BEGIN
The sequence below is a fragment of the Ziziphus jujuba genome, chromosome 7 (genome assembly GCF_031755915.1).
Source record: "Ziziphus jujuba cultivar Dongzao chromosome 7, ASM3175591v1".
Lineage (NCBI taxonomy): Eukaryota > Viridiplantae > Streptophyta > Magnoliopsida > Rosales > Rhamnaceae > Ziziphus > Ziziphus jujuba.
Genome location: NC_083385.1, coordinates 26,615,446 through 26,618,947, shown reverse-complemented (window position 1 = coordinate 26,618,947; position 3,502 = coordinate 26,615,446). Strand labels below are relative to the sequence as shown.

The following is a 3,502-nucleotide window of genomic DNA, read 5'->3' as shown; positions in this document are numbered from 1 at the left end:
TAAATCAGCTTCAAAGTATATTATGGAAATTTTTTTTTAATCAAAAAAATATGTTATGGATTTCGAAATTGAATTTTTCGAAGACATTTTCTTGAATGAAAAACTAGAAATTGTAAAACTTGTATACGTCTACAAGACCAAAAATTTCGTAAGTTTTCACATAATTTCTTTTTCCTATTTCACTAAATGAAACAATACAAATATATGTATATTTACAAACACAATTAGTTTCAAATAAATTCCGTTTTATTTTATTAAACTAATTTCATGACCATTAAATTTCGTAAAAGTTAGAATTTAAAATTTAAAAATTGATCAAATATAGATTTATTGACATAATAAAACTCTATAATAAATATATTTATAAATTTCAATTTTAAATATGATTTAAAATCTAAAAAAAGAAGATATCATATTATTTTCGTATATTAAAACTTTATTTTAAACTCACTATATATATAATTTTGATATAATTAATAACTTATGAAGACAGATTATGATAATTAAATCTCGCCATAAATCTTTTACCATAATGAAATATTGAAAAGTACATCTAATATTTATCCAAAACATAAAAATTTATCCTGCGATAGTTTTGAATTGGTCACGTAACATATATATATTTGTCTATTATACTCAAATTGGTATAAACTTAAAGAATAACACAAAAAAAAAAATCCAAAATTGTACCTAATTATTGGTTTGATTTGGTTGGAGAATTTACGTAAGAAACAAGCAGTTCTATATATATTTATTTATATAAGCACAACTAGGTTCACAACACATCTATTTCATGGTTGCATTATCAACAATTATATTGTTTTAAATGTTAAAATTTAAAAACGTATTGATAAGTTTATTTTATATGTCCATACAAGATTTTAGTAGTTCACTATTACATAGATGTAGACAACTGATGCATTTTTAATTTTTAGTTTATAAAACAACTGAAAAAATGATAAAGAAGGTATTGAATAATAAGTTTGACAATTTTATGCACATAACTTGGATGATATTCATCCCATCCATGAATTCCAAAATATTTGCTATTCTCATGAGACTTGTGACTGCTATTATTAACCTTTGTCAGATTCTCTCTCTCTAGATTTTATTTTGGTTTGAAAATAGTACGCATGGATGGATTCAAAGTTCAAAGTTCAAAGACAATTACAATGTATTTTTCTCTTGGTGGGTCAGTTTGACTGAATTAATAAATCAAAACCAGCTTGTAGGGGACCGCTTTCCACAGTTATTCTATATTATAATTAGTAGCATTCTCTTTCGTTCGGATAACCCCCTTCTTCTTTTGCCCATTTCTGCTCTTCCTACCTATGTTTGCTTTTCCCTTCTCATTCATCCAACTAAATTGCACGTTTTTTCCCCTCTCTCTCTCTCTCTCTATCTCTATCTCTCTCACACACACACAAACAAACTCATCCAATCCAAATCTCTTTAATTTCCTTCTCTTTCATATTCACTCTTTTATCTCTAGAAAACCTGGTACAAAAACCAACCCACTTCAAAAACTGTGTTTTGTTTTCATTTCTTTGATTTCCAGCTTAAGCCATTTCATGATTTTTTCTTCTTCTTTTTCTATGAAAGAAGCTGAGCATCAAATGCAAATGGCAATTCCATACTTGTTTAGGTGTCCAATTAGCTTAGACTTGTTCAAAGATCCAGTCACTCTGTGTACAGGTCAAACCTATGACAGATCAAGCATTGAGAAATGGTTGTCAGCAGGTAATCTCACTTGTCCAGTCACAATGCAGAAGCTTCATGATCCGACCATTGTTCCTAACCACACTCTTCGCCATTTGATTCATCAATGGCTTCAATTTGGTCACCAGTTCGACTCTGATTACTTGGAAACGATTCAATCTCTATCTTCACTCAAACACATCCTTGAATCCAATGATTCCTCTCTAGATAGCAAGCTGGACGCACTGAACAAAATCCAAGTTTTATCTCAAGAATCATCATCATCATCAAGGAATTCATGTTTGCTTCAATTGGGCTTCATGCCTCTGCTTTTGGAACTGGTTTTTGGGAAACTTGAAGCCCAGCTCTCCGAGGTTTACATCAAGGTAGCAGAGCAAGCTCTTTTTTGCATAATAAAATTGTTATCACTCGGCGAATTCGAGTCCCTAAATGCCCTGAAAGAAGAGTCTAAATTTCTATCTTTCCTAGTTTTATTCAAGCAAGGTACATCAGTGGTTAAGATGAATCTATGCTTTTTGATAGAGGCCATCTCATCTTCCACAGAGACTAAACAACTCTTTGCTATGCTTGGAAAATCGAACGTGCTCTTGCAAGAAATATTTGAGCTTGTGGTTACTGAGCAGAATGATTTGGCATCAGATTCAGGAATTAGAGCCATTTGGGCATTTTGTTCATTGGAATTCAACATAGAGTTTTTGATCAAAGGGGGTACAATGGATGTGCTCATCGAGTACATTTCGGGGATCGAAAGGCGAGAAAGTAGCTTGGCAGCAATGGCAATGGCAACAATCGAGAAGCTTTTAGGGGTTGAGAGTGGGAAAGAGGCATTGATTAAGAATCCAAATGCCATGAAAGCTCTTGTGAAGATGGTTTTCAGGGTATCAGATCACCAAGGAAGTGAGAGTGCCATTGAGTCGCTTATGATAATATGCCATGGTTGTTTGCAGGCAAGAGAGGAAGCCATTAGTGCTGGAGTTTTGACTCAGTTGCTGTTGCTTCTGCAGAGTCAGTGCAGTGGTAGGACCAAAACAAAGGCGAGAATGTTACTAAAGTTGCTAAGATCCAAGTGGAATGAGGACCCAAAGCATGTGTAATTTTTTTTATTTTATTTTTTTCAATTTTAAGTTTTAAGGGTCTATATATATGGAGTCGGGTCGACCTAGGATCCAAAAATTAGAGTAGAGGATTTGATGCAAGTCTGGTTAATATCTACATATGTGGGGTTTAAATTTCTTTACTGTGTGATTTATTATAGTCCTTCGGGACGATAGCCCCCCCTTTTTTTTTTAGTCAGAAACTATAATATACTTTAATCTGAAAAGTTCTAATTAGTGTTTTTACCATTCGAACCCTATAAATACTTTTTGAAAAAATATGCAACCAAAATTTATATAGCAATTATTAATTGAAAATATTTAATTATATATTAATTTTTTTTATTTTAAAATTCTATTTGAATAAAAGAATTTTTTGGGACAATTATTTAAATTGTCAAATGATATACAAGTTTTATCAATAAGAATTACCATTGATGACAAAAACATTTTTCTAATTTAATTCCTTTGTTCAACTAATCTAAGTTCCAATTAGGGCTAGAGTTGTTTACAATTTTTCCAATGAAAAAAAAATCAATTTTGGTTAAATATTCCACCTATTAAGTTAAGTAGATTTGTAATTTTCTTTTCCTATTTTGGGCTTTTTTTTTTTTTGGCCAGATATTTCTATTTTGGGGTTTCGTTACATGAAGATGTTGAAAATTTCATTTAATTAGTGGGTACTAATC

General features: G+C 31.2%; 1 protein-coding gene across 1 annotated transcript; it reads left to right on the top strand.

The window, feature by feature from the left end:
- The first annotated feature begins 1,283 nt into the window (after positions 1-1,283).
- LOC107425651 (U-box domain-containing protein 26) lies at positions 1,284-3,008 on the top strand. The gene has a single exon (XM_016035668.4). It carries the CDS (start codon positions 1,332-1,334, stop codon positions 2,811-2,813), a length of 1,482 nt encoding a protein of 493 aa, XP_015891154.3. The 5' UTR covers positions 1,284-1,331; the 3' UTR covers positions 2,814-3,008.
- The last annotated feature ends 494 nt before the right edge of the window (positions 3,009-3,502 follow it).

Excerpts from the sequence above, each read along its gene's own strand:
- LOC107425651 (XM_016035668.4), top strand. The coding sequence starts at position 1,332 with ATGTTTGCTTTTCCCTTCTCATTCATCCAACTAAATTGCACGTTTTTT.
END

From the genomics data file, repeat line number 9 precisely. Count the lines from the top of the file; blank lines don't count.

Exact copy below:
- The first annotated feature begins 1,283 nt into the window (after positions 1-1,283).